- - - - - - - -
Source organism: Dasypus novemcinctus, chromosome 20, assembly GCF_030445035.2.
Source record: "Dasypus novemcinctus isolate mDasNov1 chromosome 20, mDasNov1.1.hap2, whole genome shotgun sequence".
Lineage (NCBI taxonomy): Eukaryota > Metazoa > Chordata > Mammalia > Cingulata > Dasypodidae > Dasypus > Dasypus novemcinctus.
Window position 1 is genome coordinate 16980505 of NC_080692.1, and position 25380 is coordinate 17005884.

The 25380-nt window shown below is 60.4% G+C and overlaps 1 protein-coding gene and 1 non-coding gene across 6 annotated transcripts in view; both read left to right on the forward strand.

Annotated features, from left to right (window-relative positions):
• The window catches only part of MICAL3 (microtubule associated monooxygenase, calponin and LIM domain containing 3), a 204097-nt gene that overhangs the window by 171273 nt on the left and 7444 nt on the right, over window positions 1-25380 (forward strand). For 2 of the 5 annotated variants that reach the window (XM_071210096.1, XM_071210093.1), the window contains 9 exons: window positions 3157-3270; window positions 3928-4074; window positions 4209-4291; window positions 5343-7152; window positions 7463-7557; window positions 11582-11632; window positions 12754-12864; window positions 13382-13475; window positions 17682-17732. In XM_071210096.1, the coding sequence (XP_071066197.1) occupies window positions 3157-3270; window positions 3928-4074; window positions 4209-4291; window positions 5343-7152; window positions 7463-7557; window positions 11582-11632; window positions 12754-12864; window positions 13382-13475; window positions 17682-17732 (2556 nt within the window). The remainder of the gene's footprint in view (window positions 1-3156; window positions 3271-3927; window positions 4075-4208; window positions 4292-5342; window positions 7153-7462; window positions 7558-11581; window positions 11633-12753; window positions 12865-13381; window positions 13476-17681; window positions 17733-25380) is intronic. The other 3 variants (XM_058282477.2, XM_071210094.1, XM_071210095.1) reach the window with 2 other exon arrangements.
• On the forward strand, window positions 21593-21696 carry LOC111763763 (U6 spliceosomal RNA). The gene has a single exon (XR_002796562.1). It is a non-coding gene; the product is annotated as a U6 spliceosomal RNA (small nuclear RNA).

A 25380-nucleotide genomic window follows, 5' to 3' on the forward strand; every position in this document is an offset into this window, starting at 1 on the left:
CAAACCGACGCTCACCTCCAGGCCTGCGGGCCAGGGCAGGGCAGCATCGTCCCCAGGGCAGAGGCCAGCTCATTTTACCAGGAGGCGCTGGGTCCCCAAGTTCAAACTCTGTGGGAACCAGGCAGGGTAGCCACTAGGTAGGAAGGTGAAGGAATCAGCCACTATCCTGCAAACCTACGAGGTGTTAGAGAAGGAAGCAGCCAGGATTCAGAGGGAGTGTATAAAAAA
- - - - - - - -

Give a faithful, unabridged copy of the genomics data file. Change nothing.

Source organism: Dasypus novemcinctus, chromosome 20, assembly GCF_030445035.2.
Source record: "Dasypus novemcinctus isolate mDasNov1 chromosome 20, mDasNov1.1.hap2, whole genome shotgun sequence".
Lineage (NCBI taxonomy): Eukaryota > Metazoa > Chordata > Mammalia > Cingulata > Dasypodidae > Dasypus > Dasypus novemcinctus.
Window position 1 is genome coordinate 16980505 of NC_080692.1, and position 25380 is coordinate 17005884.

The 25380-nt window shown below is 60.4% G+C and overlaps 1 protein-coding gene and 1 non-coding gene across 6 annotated transcripts in view; both read left to right on the forward strand.

Annotated features, from left to right (window-relative positions):
• The window catches only part of MICAL3 (microtubule associated monooxygenase, calponin and LIM domain containing 3), a 204097-nt gene that overhangs the window by 171273 nt on the left and 7444 nt on the right, over window positions 1-25380 (forward strand). For 2 of the 5 annotated variants that reach the window (XM_071210096.1, XM_071210093.1), the window contains 9 exons: window positions 3157-3270; window positions 3928-4074; window positions 4209-4291; window positions 5343-7152; window positions 7463-7557; window positions 11582-11632; window positions 12754-12864; window positions 13382-13475; window positions 17682-17732. In XM_071210096.1, the coding sequence (XP_071066197.1) occupies window positions 3157-3270; window positions 3928-4074; window positions 4209-4291; window positions 5343-7152; window positions 7463-7557; window positions 11582-11632; window positions 12754-12864; window positions 13382-13475; window positions 17682-17732 (2556 nt within the window). The remainder of the gene's footprint in view (window positions 1-3156; window positions 3271-3927; window positions 4075-4208; window positions 4292-5342; window positions 7153-7462; window positions 7558-11581; window positions 11633-12753; window positions 12865-13381; window positions 13476-17681; window positions 17733-25380) is intronic. The other 3 variants (XM_058282477.2, XM_071210094.1, XM_071210095.1) reach the window with 2 other exon arrangements.
• On the forward strand, window positions 21593-21696 carry LOC111763763 (U6 spliceosomal RNA). The gene has a single exon (XR_002796562.1). It is a non-coding gene; the product is annotated as a U6 spliceosomal RNA (small nuclear RNA).

A 25380-nucleotide genomic window follows, 5' to 3' on the forward strand; every position in this document is an offset into this window, starting at 1 on the left:
CAAACCGACGCTCACCTCCAGGCCTGCGGGCCAGGGCAGGGCAGCATCGTCCCCAGGGCAGAGGCCAGCTCATTTTACCAGGAGGCGCTGGGTCCCCAAGTTCAAACTCTGTGGGAACCAGGCAGGGTAGCCACTAGGTAGGAAGGTGAAGGAATCAGCCACTATCCTGCAAACCTACGAGGTGTTAGAGAAGGAAGCAGCCAGGATTCAGAGGGAGTGTATAAAAAA